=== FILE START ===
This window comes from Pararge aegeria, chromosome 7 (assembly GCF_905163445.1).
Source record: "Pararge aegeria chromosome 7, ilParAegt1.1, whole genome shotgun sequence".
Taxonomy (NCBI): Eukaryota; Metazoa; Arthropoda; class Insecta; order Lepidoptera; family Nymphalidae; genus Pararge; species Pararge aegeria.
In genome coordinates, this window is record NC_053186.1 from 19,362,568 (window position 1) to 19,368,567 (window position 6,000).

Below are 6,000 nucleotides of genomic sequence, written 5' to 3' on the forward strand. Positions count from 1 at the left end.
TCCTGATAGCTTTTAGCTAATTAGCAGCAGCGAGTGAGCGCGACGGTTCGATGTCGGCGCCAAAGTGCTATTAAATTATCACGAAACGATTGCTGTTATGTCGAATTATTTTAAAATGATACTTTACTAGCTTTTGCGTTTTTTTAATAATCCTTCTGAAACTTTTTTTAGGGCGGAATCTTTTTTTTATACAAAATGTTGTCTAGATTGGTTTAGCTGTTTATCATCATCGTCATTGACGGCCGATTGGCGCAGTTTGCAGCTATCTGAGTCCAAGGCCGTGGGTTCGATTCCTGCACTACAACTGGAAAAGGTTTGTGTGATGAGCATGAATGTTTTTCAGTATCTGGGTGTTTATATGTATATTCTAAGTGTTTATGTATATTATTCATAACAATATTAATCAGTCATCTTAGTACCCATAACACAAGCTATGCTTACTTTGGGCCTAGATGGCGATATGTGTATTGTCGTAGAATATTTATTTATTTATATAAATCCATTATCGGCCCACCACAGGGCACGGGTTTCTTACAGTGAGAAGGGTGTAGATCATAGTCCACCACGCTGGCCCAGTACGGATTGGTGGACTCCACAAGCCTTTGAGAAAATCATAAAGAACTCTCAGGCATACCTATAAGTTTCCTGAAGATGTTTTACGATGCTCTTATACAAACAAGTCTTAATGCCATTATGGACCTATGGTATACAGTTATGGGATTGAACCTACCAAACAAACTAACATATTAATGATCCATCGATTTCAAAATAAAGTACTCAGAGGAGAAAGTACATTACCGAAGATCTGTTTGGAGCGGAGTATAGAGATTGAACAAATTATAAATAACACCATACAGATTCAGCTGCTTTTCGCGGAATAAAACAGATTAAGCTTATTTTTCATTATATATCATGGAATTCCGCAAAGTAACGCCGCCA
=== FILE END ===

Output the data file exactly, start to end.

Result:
This window comes from Pararge aegeria, chromosome 7 (assembly GCF_905163445.1).
Source record: "Pararge aegeria chromosome 7, ilParAegt1.1, whole genome shotgun sequence".
Taxonomy (NCBI): Eukaryota; Metazoa; Arthropoda; class Insecta; order Lepidoptera; family Nymphalidae; genus Pararge; species Pararge aegeria.
In genome coordinates, this window is record NC_053186.1 from 19,362,568 (window position 1) to 19,368,567 (window position 6,000).

Below are 6,000 nucleotides of genomic sequence, written 5' to 3' on the forward strand. Positions count from 1 at the left end.
TCCTGATAGCTTTTAGCTAATTAGCAGCAGCGAGTGAGCGCGACGGTTCGATGTCGGCGCCAAAGTGCTATTAAATTATCACGAAACGATTGCTGTTATGTCGAATTATTTTAAAATGATACTTTACTAGCTTTTGCGTTTTTTTAATAATCCTTCTGAAACTTTTTTTAGGGCGGAATCTTTTTTTTATACAAAATGTTGTCTAGATTGGTTTAGCTGTTTATCATCATCGTCATTGACGGCCGATTGGCGCAGTTTGCAGCTATCTGAGTCCAAGGCCGTGGGTTCGATTCCTGCACTACAACTGGAAAAGGTTTGTGTGATGAGCATGAATGTTTTTCAGTATCTGGGTGTTTATATGTATATTCTAAGTGTTTATGTATATTATTCATAACAATATTAATCAGTCATCTTAGTACCCATAACACAAGCTATGCTTACTTTGGGCCTAGATGGCGATATGTGTATTGTCGTAGAATATTTATTTATTTATATAAATCCATTATCGGCCCACCACAGGGCACGGGTTTCTTACAGTGAGAAGGGTGTAGATCATAGTCCACCACGCTGGCCCAGTACGGATTGGTGGACTCCACAAGCCTTTGAGAAAATCATAAAGAACTCTCAGGCATACCTATAAGTTTCCTGAAGATGTTTTACGATGCTCTTATACAAACAAGTCTTAATGCCATTATGGACCTATGGTATACAGTTATGGGATTGAACCTACCAAACAAACTAACATATTAATGATCCATCGATTTCAAAATAAAGTACTCAGAGGAGAAAGTACATTACCGAAGATCTGTTTGGAGCGGAGTATAGAGATTGAACAAATTATAAATAACACCATACAGATTCAGCTGCTTTTCGCGGAATAAAACAGATTAAGCTTATTTTTCATTATATATCATGGAATTCCGCAAAGTAACGCCGCCA